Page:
Aren’t we ALL Immigrants or Descendants of Immigrants in America?

Among the many issues plaguing our country today, Immigration is firmly rooted in the American milieu.

I often think of how I came to the U.S as a young girl of 23, who had never seen the inside of an airplane, and had no place to live in (the dorms were full) and no money to live on. I found a place to live with a family close to my university— doing dishes and cleaning up the kitchen each evening after lab work, and on weekends I took care of four children aged 2 to 8, in addition to a few other chores in exchange for room and board. Within that first semester, I could send money home. I had come on a Fulbright Travel Grant which was my ticket to America — the only possible way to get here. At JFK airport, where I had to change planes, I stood in awe watching a “moving stair case” and thought, “My God, what a country!” Then I rode the escalator a few times 🙂

And now, while I dearly love India, the country I was born in, I love America just as much. There are no limits to Love and Gratitude.

The poem below is from my poetry book, “Mustard Seed: A Collage of Science, Art and Love Poems”

IMMIGRANT DANDELION

Deep within the mud-brown ground
of muscle and bone,
pith of water and cell,
a tap root and a million fibrous hairs
run deep
into the belly of the earth,
find room to grow
anywhere,
between cracks in pavements,
sidewalks, walls,
among blades of pristine grass
in purest lawns.
With sunflower yellow blooms
and feathery seeds,
it dares to live and succeed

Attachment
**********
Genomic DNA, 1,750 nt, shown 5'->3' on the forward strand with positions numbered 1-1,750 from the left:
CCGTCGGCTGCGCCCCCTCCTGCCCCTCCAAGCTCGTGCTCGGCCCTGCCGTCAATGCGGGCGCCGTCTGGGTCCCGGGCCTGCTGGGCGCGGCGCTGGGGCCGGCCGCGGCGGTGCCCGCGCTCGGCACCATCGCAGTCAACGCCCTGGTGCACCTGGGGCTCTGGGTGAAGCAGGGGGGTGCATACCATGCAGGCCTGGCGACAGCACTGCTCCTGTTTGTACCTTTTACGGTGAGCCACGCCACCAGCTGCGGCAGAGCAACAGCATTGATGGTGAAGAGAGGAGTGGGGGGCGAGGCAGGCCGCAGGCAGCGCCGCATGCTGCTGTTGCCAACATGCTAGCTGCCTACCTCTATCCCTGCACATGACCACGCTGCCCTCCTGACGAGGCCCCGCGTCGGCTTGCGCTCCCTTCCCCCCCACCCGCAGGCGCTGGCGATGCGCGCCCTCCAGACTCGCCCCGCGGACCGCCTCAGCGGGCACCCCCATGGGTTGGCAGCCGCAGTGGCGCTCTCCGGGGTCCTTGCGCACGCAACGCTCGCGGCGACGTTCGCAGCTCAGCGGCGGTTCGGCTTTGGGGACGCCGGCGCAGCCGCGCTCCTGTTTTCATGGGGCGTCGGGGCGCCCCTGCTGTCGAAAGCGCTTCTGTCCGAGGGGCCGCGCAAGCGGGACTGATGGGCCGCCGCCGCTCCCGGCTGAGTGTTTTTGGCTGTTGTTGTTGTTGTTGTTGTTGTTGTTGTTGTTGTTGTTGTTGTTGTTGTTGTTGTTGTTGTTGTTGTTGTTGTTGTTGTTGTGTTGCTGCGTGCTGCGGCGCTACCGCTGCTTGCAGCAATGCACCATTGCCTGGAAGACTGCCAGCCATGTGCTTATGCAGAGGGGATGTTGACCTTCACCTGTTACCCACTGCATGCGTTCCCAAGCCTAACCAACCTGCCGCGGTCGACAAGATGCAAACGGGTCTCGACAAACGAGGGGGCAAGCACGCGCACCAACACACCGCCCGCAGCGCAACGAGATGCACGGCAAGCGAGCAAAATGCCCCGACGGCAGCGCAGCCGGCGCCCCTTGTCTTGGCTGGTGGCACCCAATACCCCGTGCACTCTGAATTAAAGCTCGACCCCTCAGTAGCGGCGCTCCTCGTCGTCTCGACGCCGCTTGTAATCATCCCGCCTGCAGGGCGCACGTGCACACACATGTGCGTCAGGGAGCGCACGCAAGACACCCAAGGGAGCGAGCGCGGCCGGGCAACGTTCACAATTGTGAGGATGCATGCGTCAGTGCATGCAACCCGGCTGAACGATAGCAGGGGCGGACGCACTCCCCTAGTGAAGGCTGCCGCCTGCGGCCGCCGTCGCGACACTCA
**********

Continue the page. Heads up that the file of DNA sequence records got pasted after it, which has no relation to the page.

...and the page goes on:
undaunted by perennial labels,
damned nuisance,
common weed.

If you’d like a signed copy addressed to you, please go to “Books” on this website and click on Mustard Seed. Amazon also sells it but I won’t be able to sign and write in it for you.

4 thoughts on “Aren’t we ALL Immigrants or Descendants of Immigrants in America?”

  1. Oh, Lalita, I am so glad you are the woman you are now. So good to know that you are writing, ruminating, poetizing, and carrying on in your good way. There’s some English poem that at some point states “Blessings on your frosty pow.” I doubt yours is anywhere near frosty, but blessings on whatever color “pow” comes up with your lovely words.

  2. Thank you Lalita….. so simple and so true. I am the granddaughter and great-granddaughter of several immigrant families from Ireland when times were very hard. They would NOT be stopped from thriving. I did not hear their STORY – their shame in having to flee I suspect and the “nuisance” they were called. But they thrived and spread and I am so grateful for our connection. Mine to them, mine to you. much love…. Marni >

    1. Thank you, Marni. Back then, airplanes stopped on the tarmac and we walked to the airport. I remember dangling my leg on the last step of the stairs before I would touch soil….and saying, ” Jesus, please take care of me. I am so alone here.” And he did, as he still does. I can relate to your family. Yes, the first generation immigrants are driven to succeed in this country. Why else would we come here? Love you. Lalita

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